Elevated Extra-Axial Cerebrospinal Fluid in Toddlers with Autism Spectrum Disorder

Friday, May 16, 2014
Atrium Ballroom (Marriott Marquis Atlanta)
M. D. Shen1, C. W. Nordahl1, D. D. Li1, A. Lee1, K. Angkustsiri2, S. Ozonoff1, S. J. Rogers1 and D. G. Amaral1, (1)MIND Institute and Department of Psychiatry and Behavioral Sciences, University of California Davis Medical Center, Sacramento, CA, (2)MIND Institute and Department of Pediatrics, University of California Davis Medical Center, Sacramento, CA
Background: Extra-axial fluid is characterized by excessive cerebrospinal fluid in the subarachnoid space, particularly over the frontal lobes. We previously reported that infants who later developed autism spectrum disorder (ASD) had an elevated amount of extra-axial fluid at 6-9 months of age, which persisted and remained elevated through 24 months of age. The amount of extra-axial fluid in infancy was predictive of more severe ASD symptoms at the age of diagnosis. It is unknown whether excessive extra-axial fluid remains abnormally elevated beyond infancy and if its presence is associated with clinical or medical factors.

Objectives: The objectives of the current study was to replicate and extend these findings in a large, independent sample of toddlers with ASD and to identify clinical and medical factors associated with this brain anomaly. Our hypothesis was that toddlers with ASD would continue to show a persistent elevation of extra-axial cerebrospinal fluid, compared to age-matched typically developing control children (TD).

Methods: This study was conducted as part of a larger multidisciplinary study at the UC Davis MIND Institute aimed at identifying subtypes of ASD. The current sample included all children who had a successful structural MRI between 2-4 years of age (mean age 38.2 months, SD=6.46). The total sample included 277 children, 187 with ASD (153 male, 34 female) and 90 with TD (59 male, 31 female). High-resolution, T1-weighted structural MRI scans were acquired during sleep. Quantitative measurements of extra-axial fluid were obtained using an anatomical protocol developed by our laboratory and validated in a previous study. Medical examinations and medical history reviews were conducted by a board-certified developmental behavioral pediatrician. Behavioral and clinical assessments were conducted by a team of developmental and clinical psychologists.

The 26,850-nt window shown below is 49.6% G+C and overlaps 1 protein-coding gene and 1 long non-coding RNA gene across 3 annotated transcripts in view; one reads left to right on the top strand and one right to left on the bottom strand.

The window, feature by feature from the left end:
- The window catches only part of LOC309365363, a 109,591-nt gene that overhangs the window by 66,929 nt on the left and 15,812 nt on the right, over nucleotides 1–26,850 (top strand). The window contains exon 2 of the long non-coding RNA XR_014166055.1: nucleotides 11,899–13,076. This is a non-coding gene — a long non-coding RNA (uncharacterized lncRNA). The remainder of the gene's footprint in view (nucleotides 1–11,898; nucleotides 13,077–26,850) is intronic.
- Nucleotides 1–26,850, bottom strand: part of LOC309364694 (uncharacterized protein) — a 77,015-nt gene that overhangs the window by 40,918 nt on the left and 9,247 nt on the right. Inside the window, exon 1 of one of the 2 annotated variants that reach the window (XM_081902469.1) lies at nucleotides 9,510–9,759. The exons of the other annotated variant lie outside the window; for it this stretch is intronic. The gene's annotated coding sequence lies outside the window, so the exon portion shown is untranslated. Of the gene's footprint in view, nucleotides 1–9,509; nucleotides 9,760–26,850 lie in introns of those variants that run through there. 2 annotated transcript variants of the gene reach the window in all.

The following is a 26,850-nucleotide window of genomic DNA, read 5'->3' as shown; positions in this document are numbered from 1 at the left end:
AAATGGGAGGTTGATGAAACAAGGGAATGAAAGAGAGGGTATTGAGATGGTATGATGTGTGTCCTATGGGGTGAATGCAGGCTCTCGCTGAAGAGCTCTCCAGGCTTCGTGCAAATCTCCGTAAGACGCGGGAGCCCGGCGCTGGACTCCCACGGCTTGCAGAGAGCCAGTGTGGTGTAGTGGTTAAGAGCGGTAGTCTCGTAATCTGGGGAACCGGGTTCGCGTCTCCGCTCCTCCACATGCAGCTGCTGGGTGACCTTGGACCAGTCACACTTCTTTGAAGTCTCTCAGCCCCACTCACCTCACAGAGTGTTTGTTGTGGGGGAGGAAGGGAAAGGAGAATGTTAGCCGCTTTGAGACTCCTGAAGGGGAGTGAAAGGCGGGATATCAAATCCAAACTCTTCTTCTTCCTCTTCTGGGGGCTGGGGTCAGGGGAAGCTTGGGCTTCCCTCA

Results: The ASD group had significantly greater volume of extra-axial cerebrospinal fluid compared to the TD group (p<0.005). This effect remained significant (p=0.03) when taking brain size into account, which indicated that extra-axial fluid was elevated out of proportion to overall brain volume. Both male and female toddlers with ASD had greater extra-axial fluid compared to their typically developing counterparts. 

Conclusions: This finding in a large, independent sample of toddlers with ASD suggests that elevated extra-axial cerebrospinal fluid is a structural brain anomaly that is detectable from infancy through early childhood in ASD. There is mounting evidence from neurobiological studies that persistently excessive cerebrospinal fluid in the subarachnoid space surrounding the developing brain alters the concentration of neural growth factors and potentially harmful metabolites that may have a pathological effect on normal brain development. We will examine several clinical and medical factors that might relate to the phenotypic variation of this brain anomaly in ASD, including ASD symptoms and cognitive function, prenatal and perinatal medical history, immune function, sleep problems, and other MRI brain measures.